Tragedy of the Commons (and the Common Good)

In my new book Great Decisions, Perfect Timing, I explore how a “visionary decision” needs to take the collective good into careful consideration. A personal criterion of mine is that if anything is good for me, it also has to be good for everyone. Everything is interconnected. If something is not good for everyone, it can’t really be good for me.

Charles Eisenstein’s book Sacred Economics: Money, Gift, and Society in the Age of Transition discusses our “Age of Separation” where we have lost our ties to nature and community. He also points out how we are moving into a new “Age of Interconnectedness.”

Science proves we are interconnected. If you doubt that, just consider climate change. Greenhouse gases (no matter which country they come from) affect the global climate, upsetting the balance of energy entering or leaving the planet. Burning fossil fuels (like coal or natural gas) for electricity is responsible for about 30% of all greenhouse gas emissions. These emissions are actually affecting our weather, and their production is directly caused by unregulated industries.

Another unfortunate economic byproduct of unregulated capitalism is an unbalanced concentration of wealth among 1% of all people. According to the Pew Research Center, U.S. income inequality has been growing for decades, but it is now higher in the U.S. than it was before the stock market crash of 1929. (This level of income inequality was one of the catalysts that led to the Great Depression.) Income inequality is also endemic to the economies of many other countries around the world, from democracies like India to totalitarian regimes in China and Russia.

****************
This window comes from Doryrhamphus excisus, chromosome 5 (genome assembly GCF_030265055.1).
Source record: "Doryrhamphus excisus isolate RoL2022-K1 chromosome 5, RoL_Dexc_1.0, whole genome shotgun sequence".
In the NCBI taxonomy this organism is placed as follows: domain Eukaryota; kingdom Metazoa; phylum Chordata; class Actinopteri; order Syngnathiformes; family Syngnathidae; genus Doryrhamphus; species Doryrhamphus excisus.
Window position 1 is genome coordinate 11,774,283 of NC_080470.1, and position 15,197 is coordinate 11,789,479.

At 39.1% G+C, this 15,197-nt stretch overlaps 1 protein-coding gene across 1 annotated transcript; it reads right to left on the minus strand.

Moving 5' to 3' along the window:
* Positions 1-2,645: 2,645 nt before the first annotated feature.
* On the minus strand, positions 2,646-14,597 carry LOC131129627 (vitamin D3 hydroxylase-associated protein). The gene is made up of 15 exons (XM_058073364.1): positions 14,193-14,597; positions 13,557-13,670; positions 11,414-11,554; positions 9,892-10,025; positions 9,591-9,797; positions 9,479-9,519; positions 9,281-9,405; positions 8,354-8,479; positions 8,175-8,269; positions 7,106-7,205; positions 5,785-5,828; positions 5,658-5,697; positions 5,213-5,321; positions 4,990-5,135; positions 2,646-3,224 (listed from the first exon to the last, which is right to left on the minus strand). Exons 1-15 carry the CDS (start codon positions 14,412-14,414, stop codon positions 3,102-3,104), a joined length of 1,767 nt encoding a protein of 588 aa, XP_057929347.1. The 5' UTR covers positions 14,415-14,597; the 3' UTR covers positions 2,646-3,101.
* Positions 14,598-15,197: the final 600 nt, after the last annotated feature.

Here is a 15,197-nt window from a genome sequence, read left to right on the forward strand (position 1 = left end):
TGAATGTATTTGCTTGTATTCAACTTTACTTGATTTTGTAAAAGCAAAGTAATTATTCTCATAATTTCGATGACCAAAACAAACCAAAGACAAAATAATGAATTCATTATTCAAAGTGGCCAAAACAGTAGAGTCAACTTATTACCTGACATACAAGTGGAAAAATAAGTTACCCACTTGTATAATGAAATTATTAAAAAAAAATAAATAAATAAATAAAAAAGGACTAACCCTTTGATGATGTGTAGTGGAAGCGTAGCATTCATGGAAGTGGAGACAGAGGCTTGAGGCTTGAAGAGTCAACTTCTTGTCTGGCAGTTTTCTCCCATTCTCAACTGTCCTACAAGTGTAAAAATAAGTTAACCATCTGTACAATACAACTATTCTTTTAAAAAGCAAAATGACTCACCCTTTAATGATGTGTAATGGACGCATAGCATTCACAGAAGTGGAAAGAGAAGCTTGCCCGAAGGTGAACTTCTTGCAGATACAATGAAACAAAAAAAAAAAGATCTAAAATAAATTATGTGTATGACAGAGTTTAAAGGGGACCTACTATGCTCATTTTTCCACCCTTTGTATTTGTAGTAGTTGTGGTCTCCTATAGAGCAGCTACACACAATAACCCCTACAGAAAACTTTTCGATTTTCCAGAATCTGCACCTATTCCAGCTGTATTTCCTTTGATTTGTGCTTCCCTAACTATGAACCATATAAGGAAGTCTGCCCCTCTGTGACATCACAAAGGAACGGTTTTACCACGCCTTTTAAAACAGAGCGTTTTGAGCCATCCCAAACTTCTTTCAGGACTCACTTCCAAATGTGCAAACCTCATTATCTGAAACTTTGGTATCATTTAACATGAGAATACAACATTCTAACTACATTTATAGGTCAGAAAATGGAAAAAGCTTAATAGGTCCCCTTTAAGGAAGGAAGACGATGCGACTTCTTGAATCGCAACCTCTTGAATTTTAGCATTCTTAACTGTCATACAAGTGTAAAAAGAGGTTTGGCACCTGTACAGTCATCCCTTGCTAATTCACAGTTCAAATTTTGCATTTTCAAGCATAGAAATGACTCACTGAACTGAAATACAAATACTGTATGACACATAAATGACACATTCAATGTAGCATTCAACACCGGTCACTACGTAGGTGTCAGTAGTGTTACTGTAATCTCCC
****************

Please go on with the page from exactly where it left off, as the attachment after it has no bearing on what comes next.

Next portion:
In Great Decisions, Perfect Timing, I write about “The Tragedy of the Commons,” an article by ecologist Garrett Hardin that was first published in 1968 in the journal Science. Hardin describes a village of herdsmen whose sheep share a common pasture for grazing. Short-term advantage occurs when any one herdsman adds animals to his herd, but the long-term effect of this kind of infectious behavior is the complete destruction of the pasture. As I write in my book, “win-lose” strategies always turn out to be “lose-lose.”

To the extent that people think they can insulate themselves from their neighbors (whether local or global), they are delusional. Those who play the zero-sum game of win-lose, and consumed with accumulation, are not “voting in their own best interests.” If a decision or action is not to the benefit of the greater good of all, it’s not really good for you. Why not? Because we are all connected!

So how do we align our personal good with the good of all? Eisenstein discusses a society that operates on a gift economy: “If you have more than you need, you give it to somebody who needs it…that’s where real social security comes from.” This is a powerful idea. I wrote in a previous article how the Divination Foundation is my “legacy non-profit”— my way to give back to the cultural commons. We all have the benefit of our wisdom, our attention, and our time. Even a kind word or gesture to a stranger is a way of giving back. We are all a part of this emerging Age of Interconnectedness.